Crawfish farmers plan to expand production with increased global craving for Cajun food

NEW ORLEANS (WVUE) - Across the nation, people have learned what many Louisianans have understood for a long time: crawfish are delicious.

"All across the United States people have begun to learn and to enjoy crawfish," said Louisiana Agriculture Commissioner Dr. Mike Strain. "We are exporting a tremendous amount of our product."

Strain said the spread of the Creole and Cajun taste is being encouraged by the ambassadors who know mudbugs best.

"We have over 4,000 people that either farm crawfish or catch crawfish in the wild, and you're looking at an industry now that is a quarter of a billion dollars, $250 million a year," said Strain.

Lafourche Parish crawfish and sugar cane farmer Ralph Babin said the industry seemed to max out with local demand, but it's now on the rise globally.

"Sometimes we catch, and if there's an oversupply they'd be held back. So, we have potential where we could catch more, and it's just that demand is not there. So, that's why we are spreading to other states," said Babin.

And where the crawfish go, the extra flavor follows.

"Zatarain's in general and New Orleans flavor has really spread over the last four to five years across the nation," said Zatarain's General Manager Michael Morse.

Morse said a 125-year-old New Orleans tradition now seasons the shelves and the cuisine in cities with a new Cajun craving.

"Chicago has been a really big market for Zatarain's over the last several years. New York, Baltimore, Washington is a big area where we've seen a lot of growth and a lot of request for that New Orleans flavor," said Morse. "We lead on every one of our boxes, it's Zatarain's: a New Orleans Tradition. We are very proud of New Orleans cuisine, and so that's a huge part of who we are. After 125-years starting in Uptown New Orleans, that's who we are as a brand. We're a New Orleans brand bringing New Orleans flavors to consumers all across the country."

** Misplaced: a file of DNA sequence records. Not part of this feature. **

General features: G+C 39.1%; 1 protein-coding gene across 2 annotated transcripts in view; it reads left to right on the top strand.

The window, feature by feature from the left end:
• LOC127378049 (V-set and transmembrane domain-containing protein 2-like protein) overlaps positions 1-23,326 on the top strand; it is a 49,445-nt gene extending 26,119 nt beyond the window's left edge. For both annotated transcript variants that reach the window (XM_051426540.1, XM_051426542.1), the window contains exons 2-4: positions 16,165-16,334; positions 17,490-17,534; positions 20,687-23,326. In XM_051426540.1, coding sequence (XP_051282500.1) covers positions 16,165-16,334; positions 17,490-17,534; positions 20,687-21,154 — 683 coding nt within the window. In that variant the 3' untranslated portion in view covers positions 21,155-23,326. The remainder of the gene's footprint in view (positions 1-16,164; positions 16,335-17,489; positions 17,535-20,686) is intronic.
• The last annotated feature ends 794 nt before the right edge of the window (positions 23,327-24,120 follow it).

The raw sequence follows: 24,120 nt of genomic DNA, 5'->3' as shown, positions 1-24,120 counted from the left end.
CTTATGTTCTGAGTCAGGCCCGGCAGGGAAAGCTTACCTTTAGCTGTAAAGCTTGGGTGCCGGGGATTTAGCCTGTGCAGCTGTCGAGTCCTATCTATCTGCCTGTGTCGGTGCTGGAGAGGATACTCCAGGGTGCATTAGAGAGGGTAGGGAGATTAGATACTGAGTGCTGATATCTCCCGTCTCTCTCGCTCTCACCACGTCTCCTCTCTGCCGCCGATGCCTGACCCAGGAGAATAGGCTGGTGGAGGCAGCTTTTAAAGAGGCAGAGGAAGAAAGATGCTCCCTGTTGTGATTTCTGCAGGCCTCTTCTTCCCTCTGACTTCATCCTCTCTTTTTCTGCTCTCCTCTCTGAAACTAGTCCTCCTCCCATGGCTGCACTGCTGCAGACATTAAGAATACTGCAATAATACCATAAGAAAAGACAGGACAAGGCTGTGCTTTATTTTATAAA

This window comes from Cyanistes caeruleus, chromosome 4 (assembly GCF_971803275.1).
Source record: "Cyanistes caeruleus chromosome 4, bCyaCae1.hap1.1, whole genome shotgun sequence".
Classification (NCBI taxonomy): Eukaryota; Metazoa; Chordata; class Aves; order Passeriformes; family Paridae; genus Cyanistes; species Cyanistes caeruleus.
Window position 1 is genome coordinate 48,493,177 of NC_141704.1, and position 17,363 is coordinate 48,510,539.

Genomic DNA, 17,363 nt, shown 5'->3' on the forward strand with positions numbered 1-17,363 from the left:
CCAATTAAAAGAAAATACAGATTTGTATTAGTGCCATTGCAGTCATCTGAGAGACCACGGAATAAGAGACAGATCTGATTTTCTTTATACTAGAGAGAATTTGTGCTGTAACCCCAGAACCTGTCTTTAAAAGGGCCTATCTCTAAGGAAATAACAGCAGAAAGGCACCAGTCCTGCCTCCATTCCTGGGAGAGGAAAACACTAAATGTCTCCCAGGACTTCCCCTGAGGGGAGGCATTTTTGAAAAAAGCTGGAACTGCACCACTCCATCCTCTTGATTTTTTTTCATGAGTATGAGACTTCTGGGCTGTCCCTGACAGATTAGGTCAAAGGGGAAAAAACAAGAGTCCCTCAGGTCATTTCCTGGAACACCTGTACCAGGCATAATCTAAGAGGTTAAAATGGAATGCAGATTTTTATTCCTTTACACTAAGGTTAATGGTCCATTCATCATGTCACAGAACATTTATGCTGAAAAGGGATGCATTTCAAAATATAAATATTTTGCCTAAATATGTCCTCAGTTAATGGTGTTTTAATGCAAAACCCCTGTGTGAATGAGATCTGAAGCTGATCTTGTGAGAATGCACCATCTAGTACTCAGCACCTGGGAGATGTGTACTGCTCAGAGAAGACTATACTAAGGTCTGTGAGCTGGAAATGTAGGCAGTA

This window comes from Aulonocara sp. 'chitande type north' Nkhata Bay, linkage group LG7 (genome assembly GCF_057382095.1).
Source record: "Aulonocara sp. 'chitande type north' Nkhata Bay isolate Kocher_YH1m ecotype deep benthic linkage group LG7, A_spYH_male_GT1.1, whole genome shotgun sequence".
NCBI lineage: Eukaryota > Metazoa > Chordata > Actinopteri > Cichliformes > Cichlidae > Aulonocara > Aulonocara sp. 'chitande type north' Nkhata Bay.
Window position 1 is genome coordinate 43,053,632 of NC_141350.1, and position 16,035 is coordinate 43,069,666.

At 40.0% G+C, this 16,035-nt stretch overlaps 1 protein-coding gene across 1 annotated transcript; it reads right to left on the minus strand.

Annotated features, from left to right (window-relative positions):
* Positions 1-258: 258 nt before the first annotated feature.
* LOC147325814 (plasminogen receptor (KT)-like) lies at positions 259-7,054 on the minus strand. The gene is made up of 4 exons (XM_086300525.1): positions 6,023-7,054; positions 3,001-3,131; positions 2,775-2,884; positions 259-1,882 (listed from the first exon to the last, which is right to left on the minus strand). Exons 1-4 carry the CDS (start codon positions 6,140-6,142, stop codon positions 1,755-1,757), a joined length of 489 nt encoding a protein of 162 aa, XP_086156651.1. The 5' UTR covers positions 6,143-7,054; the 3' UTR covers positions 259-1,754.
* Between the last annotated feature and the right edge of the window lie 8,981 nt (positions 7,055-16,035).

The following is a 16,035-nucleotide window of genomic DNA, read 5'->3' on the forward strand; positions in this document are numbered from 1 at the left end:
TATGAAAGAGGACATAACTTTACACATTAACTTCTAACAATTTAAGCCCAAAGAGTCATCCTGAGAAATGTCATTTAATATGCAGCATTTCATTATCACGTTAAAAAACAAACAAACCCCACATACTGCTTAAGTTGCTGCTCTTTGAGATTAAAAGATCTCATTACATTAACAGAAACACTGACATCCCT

Requests come from those ready to pinch their first tails. However, Babin said, requests most often come from those who had to move away, but brought their love for Louisiana with them.

"What we've found is that people have moved out from Louisiana because of Katrina. So, these people move out and went to the other states, but they still want their crawfish. We just have to promote it so that we can make sure that it is available in those states," said Babin.

Though China has caught on to the trend and now exports its crawfish to the U.S., Strain said local crawfish quality will boil the competition.

"The thing about the Chinese crawfish, our crawfish are superior. They're fresh, they have superior flavor. Louisiana crawfish and American crawfish will always be superior to the imported crawfish," said Strain.

Also, Strain said, do not worry. As more Louisiana crawfish is exported, there will still be plenty for Louisianans.

"We will grow the market. We are going to grow our farms, we're growing production, and we're keeping our wetlands and our wild crawfish. That is a sustainable natural resource. So, I tell people don't worry, but eat them when you get them," said Strain.

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